Labor Relations Board Is Changing, but Stay Aware of Union Organizing Risks

While some labor relations issues are likely to go away, industry and PR liabilities persist

Allen Smith, J.D. By Allen Smith, J.D. March 15, 2017
Labor Relations Board Is Changing, but Stay Aware of Union Organizing Risks

​Union organizing remains a hazard for many organizations, even though the National Labor Relations Board (NLRB) is likely to undo many of the employee-friendly rulings issued during former President Barack Obama's administration.

Companies should assess the labor relations and PR risks of unionization and address them. They should consider geography, industry and competitors, and analyze engagement and treatment within their organizations to determine how vulnerable they are to union organizing, said Phillip Wilson, president and general counsel of the Labor Relations Institute in Broken Arrow, Okla.

Simple steps can improve engagement, noted Michael VanDervort, executive director of CUE Inc. in Atlanta, who led a session with Wilson on March 14 at the Society for Human Resource Management Employment Law & Legislative Conference in Washington, D.C.

Managers who simply say, "hello," "please" and "thank you" can help improve engagement, he said.

Workers may not be so easily assuaged, though, if there are larger changes within an organization, such as a relocation of operations.

Tread carefully--some public relations risks are entirely new. There's now the risk that President Donald Trump may tweet something unfavorable about a company that moves operations out of the country, and the stock price will get hammered, Wilson noted.

Labor Relations Rulings

But many labor relations risks may be going away after upcoming vacancies on the board are filled by Republicans. (The five-member board typically has three members from the president's party and two members from the opposing party. It currently has three members—two Democrats and one Republican.)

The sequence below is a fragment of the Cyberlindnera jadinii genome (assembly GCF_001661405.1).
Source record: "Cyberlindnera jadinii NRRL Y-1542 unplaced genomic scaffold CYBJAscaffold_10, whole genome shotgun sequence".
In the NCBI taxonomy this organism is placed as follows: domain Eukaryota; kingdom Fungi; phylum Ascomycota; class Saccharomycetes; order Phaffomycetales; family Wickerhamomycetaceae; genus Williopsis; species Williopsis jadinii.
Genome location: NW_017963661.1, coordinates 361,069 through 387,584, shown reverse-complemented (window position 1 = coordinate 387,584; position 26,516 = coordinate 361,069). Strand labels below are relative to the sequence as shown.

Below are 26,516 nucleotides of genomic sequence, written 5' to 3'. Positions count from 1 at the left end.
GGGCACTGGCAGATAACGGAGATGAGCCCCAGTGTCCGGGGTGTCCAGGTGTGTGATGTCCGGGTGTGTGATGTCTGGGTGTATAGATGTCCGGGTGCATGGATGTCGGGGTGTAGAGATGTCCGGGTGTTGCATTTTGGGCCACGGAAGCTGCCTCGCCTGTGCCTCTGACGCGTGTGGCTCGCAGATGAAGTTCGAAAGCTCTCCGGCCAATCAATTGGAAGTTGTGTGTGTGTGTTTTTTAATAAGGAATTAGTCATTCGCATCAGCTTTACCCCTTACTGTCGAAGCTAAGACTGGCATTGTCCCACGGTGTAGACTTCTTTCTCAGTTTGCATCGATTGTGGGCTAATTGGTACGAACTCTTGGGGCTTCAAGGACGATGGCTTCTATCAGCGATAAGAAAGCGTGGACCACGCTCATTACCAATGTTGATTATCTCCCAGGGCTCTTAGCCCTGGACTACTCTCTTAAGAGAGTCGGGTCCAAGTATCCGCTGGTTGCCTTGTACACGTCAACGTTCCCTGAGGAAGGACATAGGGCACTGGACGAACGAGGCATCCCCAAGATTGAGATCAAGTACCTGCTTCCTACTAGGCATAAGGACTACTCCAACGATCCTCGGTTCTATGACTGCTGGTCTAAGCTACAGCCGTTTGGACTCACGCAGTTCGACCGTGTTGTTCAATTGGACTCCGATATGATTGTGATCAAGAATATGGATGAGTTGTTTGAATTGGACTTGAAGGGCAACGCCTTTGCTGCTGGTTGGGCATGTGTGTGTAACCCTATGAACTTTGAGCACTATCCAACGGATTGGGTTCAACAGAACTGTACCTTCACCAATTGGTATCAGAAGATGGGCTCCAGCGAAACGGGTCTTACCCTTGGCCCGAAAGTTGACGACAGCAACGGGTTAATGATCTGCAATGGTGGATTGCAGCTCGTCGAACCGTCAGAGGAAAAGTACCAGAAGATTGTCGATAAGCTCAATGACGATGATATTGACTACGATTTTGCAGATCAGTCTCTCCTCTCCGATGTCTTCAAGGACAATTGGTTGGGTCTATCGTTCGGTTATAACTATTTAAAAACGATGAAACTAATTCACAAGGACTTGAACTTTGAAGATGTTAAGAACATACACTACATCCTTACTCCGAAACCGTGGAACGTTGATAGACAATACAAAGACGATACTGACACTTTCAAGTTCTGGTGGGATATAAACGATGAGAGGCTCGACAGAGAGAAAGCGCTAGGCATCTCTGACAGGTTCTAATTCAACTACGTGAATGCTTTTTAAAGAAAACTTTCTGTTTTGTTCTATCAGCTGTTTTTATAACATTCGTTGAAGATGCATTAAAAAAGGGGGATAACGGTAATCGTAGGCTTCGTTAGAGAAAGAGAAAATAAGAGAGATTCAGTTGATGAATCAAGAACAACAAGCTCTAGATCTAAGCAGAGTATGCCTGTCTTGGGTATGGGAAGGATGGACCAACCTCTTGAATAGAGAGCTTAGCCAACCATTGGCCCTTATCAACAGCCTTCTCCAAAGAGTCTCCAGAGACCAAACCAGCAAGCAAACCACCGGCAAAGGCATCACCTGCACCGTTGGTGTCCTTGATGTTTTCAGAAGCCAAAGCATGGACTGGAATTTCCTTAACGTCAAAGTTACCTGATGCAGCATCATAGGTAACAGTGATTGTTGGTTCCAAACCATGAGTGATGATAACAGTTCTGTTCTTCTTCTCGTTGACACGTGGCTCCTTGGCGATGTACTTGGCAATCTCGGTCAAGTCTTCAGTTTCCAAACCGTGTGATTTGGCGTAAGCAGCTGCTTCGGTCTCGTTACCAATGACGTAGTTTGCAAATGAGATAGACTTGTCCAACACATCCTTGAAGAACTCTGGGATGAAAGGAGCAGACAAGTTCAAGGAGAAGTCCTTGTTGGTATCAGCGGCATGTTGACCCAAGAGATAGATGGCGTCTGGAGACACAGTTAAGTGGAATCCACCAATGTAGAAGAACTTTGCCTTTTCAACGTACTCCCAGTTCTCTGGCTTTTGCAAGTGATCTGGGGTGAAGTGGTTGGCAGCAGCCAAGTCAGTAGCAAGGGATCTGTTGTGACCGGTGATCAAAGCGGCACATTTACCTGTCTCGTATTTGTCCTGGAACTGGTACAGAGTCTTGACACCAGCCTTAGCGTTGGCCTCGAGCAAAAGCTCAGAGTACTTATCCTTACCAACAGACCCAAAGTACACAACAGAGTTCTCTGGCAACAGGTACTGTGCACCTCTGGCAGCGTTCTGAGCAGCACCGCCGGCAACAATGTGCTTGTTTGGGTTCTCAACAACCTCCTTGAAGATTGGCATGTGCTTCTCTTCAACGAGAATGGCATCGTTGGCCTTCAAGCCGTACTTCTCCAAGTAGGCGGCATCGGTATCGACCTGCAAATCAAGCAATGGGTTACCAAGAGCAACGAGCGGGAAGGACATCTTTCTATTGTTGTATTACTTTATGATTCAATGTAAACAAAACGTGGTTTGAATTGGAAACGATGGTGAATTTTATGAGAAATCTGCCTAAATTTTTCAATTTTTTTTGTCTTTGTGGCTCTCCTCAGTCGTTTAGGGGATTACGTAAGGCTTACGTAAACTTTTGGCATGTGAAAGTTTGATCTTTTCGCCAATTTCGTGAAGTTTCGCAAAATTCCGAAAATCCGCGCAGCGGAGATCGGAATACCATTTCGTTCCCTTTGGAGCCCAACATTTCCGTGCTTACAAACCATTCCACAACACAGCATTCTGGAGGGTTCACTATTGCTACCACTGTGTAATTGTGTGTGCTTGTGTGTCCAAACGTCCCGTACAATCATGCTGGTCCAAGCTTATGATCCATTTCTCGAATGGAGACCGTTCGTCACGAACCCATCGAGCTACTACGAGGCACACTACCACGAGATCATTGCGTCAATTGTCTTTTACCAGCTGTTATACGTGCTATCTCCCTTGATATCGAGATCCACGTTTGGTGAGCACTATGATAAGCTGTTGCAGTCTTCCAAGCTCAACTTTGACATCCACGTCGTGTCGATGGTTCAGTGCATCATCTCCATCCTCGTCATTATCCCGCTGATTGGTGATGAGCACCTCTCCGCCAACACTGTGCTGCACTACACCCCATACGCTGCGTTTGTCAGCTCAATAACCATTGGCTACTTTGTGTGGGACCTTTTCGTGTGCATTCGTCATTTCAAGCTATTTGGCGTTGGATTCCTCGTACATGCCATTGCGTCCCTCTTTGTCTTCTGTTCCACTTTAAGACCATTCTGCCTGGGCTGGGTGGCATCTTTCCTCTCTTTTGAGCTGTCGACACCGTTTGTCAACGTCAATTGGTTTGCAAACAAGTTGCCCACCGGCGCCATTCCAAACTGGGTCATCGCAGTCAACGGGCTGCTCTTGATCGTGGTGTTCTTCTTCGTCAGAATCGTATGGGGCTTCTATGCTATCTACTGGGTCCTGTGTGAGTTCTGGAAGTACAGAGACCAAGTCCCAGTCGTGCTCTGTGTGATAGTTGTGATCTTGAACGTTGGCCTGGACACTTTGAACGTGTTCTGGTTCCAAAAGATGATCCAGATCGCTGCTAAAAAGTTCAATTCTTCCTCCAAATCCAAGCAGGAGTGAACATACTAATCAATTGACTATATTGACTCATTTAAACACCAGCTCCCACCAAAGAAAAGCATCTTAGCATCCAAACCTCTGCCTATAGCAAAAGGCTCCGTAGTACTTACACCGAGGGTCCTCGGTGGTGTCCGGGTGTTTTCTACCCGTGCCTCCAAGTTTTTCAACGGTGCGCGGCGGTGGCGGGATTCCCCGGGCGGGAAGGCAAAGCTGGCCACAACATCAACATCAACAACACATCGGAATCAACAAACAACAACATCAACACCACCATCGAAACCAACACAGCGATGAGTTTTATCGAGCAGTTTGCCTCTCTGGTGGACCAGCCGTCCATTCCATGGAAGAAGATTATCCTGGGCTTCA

NLRB rules and decisions that are likely to be undone by the board under Trump include:

  • The quickie election rule, which reduced the time between petitioning for a union election and the vote from 36 days to now approximately 25 days, Wilson said. A union election may follow a petition for election in some cases by as little as 11 days under the rule.
  • The micro-bargaining unit decisions, permitting the certification of small bargaining units within an organization for unionization.
  • The joint employer decision in Browning-Ferris Industries (BFI) of California (362 NLRB No. 186), where the mere potential to control the terms and conditions of employment, even if the control is indirect or unexercised, were enough to show joint employment.
  • The prohibition on making investigations confidential.
  • Graduate assistants' ability to unionize at private universities.

These NLRB decisions are "just the tip of the iceberg," Wilson said, noting that there are decisions spanning eight years that the board will seek to undo, once the vacancies are filled and the cases take time to work their way up to the board.

Risk Assessment Factors

Geography, industry and competitors may put a company at high risk for unionization. Retail, restaurant and construction industries all are examples of work more commonly unionized. The Northeast and Midwest are more highly unionized than the South. And if a company's competitors are unionized, a company is at a high risk of becoming unionized, Wilson said.  

If a corporation is publicly traded, it's at a higher risk of unionization, partly because of a higher risk of PR pressure, he added. When part of an organization has union and nonunion environments, the nonunion environments are at a higher risk of unionization.

Simple Steps

So, what can an employer do if it determines it is at risk of unionization?

[SHRM members-only HR Q&As: What can management do during a union campaign?]

HR and managers can take simple steps to improve engagement and treatment within an organization, VanDervort noted. These include:

  • Being approachable.
  • Resolving problems early with open-door policies.
  • Ensuring safety programs are active.
  • Recognizing employees for outstanding performance.
  • Training supervisors.
  • Ensuring management communicates with front-line employees.
  • Auditing for consistent policy administration and trust in supervision.

Employers that do these things will be a "long way down the road" toward employee engagement, he said, and "then can think about more strategic plans."

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